UN chief lays wreath at Beirut port, urges accountability for blast

UN chief lays wreath at Beirut port, urges accountability for blast
2 min read
20 December, 2021
U.N. Secretary-General Antonio Guterres said Monday he supported the Lebanese peoples demands for truth and accountability into last year's explosion at the Port of Beirut
Guterres has called on Lebanese leaders to work to address an economic crisis [AFP/Getty]

U.N. Secretary-General Antonio Guterres said on Monday Lebanon needed proper accountability for the August 2020 Beirut port explosion on the second day of a visit aimed at rallying international support for the crisis-hit country.

His comments followed a meeting with Lebanese House Speaker Nabih Berri and a visit to the port, where he laid a wreath at a memorial for the more than 215 people killed when chemicals stored at the port for nearly years exploded.

"I know the suffering ... and the will of the people to have proper accountability and I want to express my solidarity to all the victims of that tragedy," he said.

Guterres, who arrived on Sunday, has called on Lebanese leaders to work to address an economic crisis that has left four in five Lebanese poor.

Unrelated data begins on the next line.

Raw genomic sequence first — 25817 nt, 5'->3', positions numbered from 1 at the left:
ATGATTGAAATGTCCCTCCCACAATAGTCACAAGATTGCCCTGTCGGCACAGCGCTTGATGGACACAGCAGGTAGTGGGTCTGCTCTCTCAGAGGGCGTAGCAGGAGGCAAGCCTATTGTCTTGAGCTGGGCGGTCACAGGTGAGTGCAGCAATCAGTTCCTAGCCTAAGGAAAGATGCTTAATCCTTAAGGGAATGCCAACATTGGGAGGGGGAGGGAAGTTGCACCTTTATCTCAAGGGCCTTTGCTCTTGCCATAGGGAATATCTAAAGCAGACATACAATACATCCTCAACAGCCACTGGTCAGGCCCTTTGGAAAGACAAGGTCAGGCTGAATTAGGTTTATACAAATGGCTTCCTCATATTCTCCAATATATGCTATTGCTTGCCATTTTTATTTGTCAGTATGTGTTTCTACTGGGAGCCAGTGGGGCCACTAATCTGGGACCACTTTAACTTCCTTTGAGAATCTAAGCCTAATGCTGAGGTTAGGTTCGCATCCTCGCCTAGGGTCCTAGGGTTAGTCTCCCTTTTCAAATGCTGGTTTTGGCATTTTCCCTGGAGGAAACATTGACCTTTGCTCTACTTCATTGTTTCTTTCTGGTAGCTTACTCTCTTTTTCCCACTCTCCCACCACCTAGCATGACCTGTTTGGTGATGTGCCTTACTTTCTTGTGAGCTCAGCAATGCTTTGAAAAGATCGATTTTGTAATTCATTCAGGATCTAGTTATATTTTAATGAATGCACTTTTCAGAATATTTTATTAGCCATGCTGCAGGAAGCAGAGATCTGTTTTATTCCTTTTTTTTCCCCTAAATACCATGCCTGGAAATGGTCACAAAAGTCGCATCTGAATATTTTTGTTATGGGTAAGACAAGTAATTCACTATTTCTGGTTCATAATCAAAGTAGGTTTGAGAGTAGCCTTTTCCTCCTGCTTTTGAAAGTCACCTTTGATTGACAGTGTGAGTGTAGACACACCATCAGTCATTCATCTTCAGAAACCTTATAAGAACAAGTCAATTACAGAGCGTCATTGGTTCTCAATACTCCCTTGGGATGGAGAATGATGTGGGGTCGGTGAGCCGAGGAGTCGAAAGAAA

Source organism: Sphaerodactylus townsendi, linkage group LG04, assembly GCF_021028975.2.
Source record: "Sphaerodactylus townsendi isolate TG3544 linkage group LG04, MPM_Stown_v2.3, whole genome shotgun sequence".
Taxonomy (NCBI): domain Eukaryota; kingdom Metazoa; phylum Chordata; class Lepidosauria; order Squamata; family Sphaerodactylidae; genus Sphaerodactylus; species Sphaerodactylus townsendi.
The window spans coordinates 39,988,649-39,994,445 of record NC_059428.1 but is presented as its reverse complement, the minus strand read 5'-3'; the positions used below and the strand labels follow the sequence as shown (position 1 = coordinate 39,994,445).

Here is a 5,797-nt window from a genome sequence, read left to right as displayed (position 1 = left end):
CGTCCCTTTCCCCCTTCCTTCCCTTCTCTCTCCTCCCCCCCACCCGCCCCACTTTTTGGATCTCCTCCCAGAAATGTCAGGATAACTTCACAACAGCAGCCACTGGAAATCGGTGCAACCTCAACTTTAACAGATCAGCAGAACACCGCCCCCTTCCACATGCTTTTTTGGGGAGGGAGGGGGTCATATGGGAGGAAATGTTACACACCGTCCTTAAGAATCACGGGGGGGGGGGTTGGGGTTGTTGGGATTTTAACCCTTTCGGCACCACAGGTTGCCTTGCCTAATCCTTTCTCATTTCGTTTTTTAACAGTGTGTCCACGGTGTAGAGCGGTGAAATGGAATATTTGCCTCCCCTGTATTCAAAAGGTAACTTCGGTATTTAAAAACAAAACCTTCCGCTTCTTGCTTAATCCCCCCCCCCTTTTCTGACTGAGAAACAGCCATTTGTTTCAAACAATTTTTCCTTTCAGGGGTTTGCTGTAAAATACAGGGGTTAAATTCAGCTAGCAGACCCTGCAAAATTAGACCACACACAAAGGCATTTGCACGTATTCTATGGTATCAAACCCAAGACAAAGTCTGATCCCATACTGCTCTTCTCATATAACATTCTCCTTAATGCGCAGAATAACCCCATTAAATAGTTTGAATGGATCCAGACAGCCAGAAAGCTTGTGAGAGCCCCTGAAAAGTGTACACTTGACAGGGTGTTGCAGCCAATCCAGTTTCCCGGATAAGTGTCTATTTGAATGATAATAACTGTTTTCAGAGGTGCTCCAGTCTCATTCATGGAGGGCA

"Seeing the suffering of the people of Lebanon, Lebanese political leaders do not have the right to be divided and paralyse the country," Guterres said after a meeting with President Michel Aoun.

Prime Minister Najib Mikati's government has not met for more than two months amid a push by parties close to powerful politicians charged in connection with the blast to remove the judge leading an investigation.

Guterres said in a video message ahead of his visit that he supported demands of Lebanese for "truth and justice" over the blast.

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Many Lebanese blame the blast on the corruption and dysfunction normalised by a political elite that has been in power since the end of the 1975-90 civil war.

Berri also called on Guterres to help expedite indirect negotiations with Israel to resolve a dispute over Lebanon's southern maritime border.

The dispute centres on an area seen as a promising for oil and gas exploration but several rounds of talks have made little progress. 

(Reuters)